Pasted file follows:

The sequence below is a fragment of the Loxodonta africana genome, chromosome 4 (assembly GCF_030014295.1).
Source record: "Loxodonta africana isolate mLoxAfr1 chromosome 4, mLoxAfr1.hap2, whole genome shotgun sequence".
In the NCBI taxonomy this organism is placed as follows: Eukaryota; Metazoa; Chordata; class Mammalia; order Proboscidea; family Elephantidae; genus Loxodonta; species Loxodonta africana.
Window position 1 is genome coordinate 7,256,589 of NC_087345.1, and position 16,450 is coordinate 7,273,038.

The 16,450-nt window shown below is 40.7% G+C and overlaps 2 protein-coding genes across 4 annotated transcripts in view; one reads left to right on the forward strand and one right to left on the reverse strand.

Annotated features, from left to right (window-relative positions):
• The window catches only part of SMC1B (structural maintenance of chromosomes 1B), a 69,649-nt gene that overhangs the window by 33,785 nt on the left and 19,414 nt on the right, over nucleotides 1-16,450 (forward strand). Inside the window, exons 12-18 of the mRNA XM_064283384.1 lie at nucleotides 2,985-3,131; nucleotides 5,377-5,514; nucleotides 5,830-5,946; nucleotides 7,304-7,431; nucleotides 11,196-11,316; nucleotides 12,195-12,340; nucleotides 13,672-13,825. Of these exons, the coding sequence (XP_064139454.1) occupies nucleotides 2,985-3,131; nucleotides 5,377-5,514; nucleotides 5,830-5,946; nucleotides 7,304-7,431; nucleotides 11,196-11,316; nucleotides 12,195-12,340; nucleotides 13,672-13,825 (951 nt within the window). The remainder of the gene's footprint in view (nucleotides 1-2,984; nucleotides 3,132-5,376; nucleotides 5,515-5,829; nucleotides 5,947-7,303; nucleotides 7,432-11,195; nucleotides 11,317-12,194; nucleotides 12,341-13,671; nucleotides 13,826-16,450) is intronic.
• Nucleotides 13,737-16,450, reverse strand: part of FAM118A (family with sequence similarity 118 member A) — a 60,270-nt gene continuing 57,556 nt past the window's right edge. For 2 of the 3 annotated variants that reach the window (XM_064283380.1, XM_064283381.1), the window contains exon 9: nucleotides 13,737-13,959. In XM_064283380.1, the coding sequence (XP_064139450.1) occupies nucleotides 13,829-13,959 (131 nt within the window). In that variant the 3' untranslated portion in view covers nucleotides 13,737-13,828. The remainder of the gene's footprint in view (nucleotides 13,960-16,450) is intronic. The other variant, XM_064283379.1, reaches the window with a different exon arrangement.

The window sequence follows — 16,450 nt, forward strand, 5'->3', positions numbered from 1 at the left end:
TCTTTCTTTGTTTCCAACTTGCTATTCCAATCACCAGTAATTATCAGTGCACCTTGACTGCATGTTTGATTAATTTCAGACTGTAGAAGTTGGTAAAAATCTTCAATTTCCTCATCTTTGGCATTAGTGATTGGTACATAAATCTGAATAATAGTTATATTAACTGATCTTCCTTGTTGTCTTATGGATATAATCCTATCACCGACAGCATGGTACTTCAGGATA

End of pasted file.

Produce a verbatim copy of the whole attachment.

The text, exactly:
The sequence below is a fragment of the Loxodonta africana genome, chromosome 4 (assembly GCF_030014295.1).
Source record: "Loxodonta africana isolate mLoxAfr1 chromosome 4, mLoxAfr1.hap2, whole genome shotgun sequence".
In the NCBI taxonomy this organism is placed as follows: Eukaryota; Metazoa; Chordata; class Mammalia; order Proboscidea; family Elephantidae; genus Loxodonta; species Loxodonta africana.
Window position 1 is genome coordinate 7,256,589 of NC_087345.1, and position 16,450 is coordinate 7,273,038.

The 16,450-nt window shown below is 40.7% G+C and overlaps 2 protein-coding genes across 4 annotated transcripts in view; one reads left to right on the forward strand and one right to left on the reverse strand.

Annotated features, from left to right (window-relative positions):
• The window catches only part of SMC1B (structural maintenance of chromosomes 1B), a 69,649-nt gene that overhangs the window by 33,785 nt on the left and 19,414 nt on the right, over nucleotides 1-16,450 (forward strand). Inside the window, exons 12-18 of the mRNA XM_064283384.1 lie at nucleotides 2,985-3,131; nucleotides 5,377-5,514; nucleotides 5,830-5,946; nucleotides 7,304-7,431; nucleotides 11,196-11,316; nucleotides 12,195-12,340; nucleotides 13,672-13,825. Of these exons, the coding sequence (XP_064139454.1) occupies nucleotides 2,985-3,131; nucleotides 5,377-5,514; nucleotides 5,830-5,946; nucleotides 7,304-7,431; nucleotides 11,196-11,316; nucleotides 12,195-12,340; nucleotides 13,672-13,825 (951 nt within the window). The remainder of the gene's footprint in view (nucleotides 1-2,984; nucleotides 3,132-5,376; nucleotides 5,515-5,829; nucleotides 5,947-7,303; nucleotides 7,432-11,195; nucleotides 11,317-12,194; nucleotides 12,341-13,671; nucleotides 13,826-16,450) is intronic.
• Nucleotides 13,737-16,450, reverse strand: part of FAM118A (family with sequence similarity 118 member A) — a 60,270-nt gene continuing 57,556 nt past the window's right edge. For 2 of the 3 annotated variants that reach the window (XM_064283380.1, XM_064283381.1), the window contains exon 9: nucleotides 13,737-13,959. In XM_064283380.1, the coding sequence (XP_064139450.1) occupies nucleotides 13,829-13,959 (131 nt within the window). In that variant the 3' untranslated portion in view covers nucleotides 13,737-13,828. The remainder of the gene's footprint in view (nucleotides 13,960-16,450) is intronic. The other variant, XM_064283379.1, reaches the window with a different exon arrangement.

The window sequence follows — 16,450 nt, forward strand, 5'->3', positions numbered from 1 at the left end:
TCTTTCTTTGTTTCCAACTTGCTATTCCAATCACCAGTAATTATCAGTGCACCTTGACTGCATGTTTGATTAATTTCAGACTGTAGAAGTTGGTAAAAATCTTCAATTTCCTCATCTTTGGCATTAGTGATTGGTACATAAATCTGAATAATAGTTATATTAACTGATCTTCCTTGTTGTCTTATGGATATAATCCTATCACCGACAGCATGGTACTTCAGGATA